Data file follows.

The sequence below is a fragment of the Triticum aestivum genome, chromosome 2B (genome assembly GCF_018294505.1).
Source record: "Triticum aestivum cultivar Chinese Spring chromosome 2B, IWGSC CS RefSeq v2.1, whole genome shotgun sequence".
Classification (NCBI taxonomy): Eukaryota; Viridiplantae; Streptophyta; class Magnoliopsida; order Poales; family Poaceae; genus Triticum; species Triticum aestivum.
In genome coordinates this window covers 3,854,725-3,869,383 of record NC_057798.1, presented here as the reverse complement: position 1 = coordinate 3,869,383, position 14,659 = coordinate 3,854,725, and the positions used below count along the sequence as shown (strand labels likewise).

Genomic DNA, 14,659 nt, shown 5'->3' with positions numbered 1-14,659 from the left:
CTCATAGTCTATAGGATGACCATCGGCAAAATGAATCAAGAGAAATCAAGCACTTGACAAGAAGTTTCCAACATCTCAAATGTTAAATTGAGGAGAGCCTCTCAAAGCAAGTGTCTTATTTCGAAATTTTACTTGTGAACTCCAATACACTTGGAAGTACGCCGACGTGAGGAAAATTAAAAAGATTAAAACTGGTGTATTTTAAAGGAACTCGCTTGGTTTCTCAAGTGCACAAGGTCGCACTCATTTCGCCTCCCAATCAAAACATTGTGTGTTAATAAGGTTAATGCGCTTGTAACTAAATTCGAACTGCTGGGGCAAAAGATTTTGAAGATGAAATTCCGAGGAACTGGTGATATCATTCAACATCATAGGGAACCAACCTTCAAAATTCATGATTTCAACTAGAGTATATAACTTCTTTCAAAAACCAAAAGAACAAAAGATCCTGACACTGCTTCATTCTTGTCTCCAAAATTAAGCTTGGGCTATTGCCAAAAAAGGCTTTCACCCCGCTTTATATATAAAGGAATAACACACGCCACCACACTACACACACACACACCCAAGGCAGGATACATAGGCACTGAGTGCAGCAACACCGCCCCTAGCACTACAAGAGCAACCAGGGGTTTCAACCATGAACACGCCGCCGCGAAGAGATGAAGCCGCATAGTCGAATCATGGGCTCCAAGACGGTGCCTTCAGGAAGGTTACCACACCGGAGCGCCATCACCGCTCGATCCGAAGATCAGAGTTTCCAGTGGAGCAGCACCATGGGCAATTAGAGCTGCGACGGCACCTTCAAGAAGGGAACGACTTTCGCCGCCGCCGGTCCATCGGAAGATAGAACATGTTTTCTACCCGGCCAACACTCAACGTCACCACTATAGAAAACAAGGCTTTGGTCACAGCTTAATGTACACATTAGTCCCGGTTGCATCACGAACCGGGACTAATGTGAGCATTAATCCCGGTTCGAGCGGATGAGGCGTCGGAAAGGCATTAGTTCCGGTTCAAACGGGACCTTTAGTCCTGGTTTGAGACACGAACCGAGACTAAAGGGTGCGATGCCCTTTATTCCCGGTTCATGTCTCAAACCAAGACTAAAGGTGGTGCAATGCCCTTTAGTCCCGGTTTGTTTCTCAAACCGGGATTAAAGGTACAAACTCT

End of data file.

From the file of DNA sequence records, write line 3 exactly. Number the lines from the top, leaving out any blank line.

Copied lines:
Classification (NCBI taxonomy): Eukaryota; Viridiplantae; Streptophyta; class Magnoliopsida; order Poales; family Poaceae; genus Triticum; species Triticum aestivum.